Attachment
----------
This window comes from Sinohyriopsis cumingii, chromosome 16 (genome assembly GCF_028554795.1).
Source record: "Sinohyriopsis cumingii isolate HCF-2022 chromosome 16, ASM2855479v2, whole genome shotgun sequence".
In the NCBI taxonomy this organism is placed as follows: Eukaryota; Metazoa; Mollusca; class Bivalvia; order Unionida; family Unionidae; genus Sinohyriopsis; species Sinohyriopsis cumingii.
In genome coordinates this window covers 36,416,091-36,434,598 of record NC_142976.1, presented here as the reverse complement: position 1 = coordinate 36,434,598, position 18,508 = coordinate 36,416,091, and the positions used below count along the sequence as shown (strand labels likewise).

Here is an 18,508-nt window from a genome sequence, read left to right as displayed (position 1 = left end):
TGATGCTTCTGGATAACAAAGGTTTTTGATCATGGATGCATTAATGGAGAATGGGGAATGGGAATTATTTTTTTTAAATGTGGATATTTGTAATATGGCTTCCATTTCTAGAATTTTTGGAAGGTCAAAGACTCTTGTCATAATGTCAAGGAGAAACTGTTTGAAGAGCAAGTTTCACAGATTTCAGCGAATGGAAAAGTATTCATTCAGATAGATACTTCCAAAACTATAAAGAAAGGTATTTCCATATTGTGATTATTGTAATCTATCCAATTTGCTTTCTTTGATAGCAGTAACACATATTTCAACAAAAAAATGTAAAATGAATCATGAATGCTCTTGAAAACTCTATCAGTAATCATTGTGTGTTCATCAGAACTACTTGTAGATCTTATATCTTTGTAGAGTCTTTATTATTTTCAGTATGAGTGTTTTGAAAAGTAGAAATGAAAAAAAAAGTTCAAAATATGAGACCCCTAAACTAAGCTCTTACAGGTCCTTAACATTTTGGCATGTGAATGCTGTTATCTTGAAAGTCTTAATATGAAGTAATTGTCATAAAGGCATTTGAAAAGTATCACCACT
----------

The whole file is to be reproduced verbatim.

This window comes from Sinohyriopsis cumingii, chromosome 16 (genome assembly GCF_028554795.1).
Source record: "Sinohyriopsis cumingii isolate HCF-2022 chromosome 16, ASM2855479v2, whole genome shotgun sequence".
In the NCBI taxonomy this organism is placed as follows: Eukaryota; Metazoa; Mollusca; class Bivalvia; order Unionida; family Unionidae; genus Sinohyriopsis; species Sinohyriopsis cumingii.
In genome coordinates this window covers 36,416,091-36,434,598 of record NC_142976.1, presented here as the reverse complement: position 1 = coordinate 36,434,598, position 18,508 = coordinate 36,416,091, and the positions used below count along the sequence as shown (strand labels likewise).

Here is an 18,508-nt window from a genome sequence, read left to right as displayed (position 1 = left end):
TGATGCTTCTGGATAACAAAGGTTTTTGATCATGGATGCATTAATGGAGAATGGGGAATGGGAATTATTTTTTTTAAATGTGGATATTTGTAATATGGCTTCCATTTCTAGAATTTTTGGAAGGTCAAAGACTCTTGTCATAATGTCAAGGAGAAACTGTTTGAAGAGCAAGTTTCACAGATTTCAGCGAATGGAAAAGTATTCATTCAGATAGATACTTCCAAAACTATAAAGAAAGGTATTTCCATATTGTGATTATTGTAATCTATCCAATTTGCTTTCTTTGATAGCAGTAACACATATTTCAACAAAAAAATGTAAAATGAATCATGAATGCTCTTGAAAACTCTATCAGTAATCATTGTGTGTTCATCAGAACTACTTGTAGATCTTATATCTTTGTAGAGTCTTTATTATTTTCAGTATGAGTGTTTTGAAAAGTAGAAATGAAAAAAAAAGTTCAAAATATGAGACCCCTAAACTAAGCTCTTACAGGTCCTTAACATTTTGGCATGTGAATGCTGTTATCTTGAAAGTCTTAATATGAAGTAATTGTCATAAAGGCATTTGAAAAGTATCACCACT